But, either way, we believe it should be an absolute priority, also for Foreign affairs ministries across Europe, to have the internet and its governance among their top policy priorities. Think of the US state department, internet is at the core of their foreign policy engagement.

ETNO also fully supports the call for the internationalization of ICANN and we are encouraged by the initial steps that ICANN has made in this regard. When looking at the IANA functions transition, we look forward to a solution that addresses all stakeholder needs, while ensuring the continued stability and security of the Internet.

ETNO has for many years participated in the Internet Governance Forum. The next appointment will be in Istanbul, in September. We strongly believe that the continuation of the IGF as a forum for inclusive multi-stakeholder dialogue is an absolute necessity.

The IGF’s mandate is not intended to produce negotiated policy positions or principles on Internet issues, but rather to discuss public policy matters on key elements of Internet governance to foster the sustainability, security, and development of the Internet.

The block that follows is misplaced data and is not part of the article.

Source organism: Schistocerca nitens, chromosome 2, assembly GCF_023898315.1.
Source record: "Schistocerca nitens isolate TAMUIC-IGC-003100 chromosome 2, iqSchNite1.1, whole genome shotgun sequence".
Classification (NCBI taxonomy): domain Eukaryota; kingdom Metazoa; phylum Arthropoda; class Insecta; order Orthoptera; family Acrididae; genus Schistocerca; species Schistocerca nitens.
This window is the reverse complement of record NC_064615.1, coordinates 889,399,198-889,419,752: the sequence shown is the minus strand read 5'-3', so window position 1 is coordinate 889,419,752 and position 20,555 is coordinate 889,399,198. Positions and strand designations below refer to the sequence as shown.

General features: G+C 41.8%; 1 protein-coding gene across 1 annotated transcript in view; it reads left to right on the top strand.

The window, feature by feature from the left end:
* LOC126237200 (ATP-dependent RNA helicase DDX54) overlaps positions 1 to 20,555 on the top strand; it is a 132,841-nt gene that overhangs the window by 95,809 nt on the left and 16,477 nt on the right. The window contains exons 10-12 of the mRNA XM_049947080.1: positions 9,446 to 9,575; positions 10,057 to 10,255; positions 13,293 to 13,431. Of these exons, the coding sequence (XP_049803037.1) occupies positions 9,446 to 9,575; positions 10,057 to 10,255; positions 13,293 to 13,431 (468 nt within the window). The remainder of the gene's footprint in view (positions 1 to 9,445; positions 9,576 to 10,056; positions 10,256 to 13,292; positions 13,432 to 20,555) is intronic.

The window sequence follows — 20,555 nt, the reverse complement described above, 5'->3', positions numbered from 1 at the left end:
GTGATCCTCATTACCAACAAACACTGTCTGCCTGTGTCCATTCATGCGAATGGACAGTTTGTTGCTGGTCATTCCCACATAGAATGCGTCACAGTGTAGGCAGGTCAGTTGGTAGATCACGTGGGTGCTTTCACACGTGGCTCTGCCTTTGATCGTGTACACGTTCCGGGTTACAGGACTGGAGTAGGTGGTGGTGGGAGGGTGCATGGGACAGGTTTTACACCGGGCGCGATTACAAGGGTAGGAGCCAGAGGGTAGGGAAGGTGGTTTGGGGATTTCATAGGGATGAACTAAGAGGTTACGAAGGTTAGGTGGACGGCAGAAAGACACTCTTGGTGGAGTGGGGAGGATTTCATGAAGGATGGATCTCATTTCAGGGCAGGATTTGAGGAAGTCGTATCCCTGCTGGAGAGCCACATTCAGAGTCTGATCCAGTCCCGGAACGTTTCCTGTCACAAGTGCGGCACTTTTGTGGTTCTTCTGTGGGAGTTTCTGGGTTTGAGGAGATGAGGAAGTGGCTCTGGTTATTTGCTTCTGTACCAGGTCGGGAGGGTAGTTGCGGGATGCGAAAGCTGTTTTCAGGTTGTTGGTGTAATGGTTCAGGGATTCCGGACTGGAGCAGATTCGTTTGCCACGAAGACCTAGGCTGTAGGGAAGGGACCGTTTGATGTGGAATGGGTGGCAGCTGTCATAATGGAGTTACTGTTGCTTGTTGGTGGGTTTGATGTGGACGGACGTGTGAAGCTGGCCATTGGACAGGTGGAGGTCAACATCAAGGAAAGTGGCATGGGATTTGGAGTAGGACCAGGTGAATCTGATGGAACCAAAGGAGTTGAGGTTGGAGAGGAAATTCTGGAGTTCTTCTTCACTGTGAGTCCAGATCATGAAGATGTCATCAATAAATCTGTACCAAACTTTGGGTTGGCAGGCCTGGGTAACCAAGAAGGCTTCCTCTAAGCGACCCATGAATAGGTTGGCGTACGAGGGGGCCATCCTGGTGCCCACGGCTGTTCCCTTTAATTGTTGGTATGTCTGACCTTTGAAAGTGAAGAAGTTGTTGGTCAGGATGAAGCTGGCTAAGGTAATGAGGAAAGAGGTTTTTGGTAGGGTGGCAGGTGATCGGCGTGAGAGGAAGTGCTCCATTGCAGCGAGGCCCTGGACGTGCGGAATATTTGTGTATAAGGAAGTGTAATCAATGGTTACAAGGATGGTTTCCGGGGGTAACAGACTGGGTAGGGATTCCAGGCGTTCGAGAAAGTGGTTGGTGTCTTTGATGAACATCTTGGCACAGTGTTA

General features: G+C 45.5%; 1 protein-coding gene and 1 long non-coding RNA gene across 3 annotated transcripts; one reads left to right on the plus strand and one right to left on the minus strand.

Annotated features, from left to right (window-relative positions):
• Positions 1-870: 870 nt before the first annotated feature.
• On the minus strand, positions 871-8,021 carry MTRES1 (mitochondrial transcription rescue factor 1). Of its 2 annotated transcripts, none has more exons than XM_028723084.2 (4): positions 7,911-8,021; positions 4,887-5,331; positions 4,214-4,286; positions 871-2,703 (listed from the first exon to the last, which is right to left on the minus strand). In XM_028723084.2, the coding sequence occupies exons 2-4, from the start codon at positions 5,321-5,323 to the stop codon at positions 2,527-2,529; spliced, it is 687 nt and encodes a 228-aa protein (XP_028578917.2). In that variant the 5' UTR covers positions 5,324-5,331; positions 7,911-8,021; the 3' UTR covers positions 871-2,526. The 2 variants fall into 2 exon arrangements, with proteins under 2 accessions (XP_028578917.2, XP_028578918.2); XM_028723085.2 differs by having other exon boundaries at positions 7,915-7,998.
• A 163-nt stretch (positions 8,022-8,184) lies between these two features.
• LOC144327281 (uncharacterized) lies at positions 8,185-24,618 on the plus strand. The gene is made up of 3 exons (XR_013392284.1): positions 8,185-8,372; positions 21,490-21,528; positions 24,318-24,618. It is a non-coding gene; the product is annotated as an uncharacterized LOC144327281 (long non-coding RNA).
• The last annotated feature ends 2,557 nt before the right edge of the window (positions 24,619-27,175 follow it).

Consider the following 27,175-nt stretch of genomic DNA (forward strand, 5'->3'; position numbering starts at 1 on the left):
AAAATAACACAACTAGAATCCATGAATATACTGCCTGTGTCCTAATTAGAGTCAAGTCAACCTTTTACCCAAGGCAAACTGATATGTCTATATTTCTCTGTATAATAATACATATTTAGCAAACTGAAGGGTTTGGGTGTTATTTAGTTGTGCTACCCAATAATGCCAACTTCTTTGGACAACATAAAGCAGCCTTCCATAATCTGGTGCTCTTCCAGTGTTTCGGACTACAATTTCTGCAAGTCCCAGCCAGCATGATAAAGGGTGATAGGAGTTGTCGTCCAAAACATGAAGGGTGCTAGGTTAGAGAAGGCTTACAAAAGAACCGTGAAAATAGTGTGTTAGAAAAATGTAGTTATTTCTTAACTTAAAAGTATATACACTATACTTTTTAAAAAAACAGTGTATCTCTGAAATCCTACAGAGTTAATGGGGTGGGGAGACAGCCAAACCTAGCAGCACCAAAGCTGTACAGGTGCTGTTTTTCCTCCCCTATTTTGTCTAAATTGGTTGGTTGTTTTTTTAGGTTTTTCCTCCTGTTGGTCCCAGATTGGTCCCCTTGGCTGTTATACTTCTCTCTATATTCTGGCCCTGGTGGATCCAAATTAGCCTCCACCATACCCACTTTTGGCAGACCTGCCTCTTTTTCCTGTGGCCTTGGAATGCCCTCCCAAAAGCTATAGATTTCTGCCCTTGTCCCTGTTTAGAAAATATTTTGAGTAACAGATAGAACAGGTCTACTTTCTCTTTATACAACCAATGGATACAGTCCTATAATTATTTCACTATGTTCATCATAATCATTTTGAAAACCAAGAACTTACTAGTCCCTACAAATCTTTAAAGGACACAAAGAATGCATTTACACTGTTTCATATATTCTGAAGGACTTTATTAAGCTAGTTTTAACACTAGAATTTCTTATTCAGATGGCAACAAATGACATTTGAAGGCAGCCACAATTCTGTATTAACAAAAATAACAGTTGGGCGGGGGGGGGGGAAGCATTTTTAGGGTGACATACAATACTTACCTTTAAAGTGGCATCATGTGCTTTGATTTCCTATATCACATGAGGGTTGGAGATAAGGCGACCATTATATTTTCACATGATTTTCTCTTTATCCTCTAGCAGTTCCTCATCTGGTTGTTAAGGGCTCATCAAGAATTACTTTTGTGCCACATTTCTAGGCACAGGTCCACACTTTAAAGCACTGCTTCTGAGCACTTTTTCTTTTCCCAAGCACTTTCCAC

The IGF is criticised by some as a ‘talking shop’, but in fact many relevant Internet public policy issues have been debated at IGF meetings long before they appeared in national or international political debates.

There is true value in having a forum that shapes policy rather than makes policy, and in having an open forum designed for an exchange of ideas.

ETNO will be present at IGF Istanbul and as such we very much look forward to our two panel discussions today, which we hope will facilitate a good exchange of views on topics that remain to be addressed following NetMundial and how we take those forward in view of the IGF.

Thank you all once again for joining us this morning and without further ado, I now hand over to Antonio Nicita, Commissioner at AGCOM for his views. 

© ETNO 2023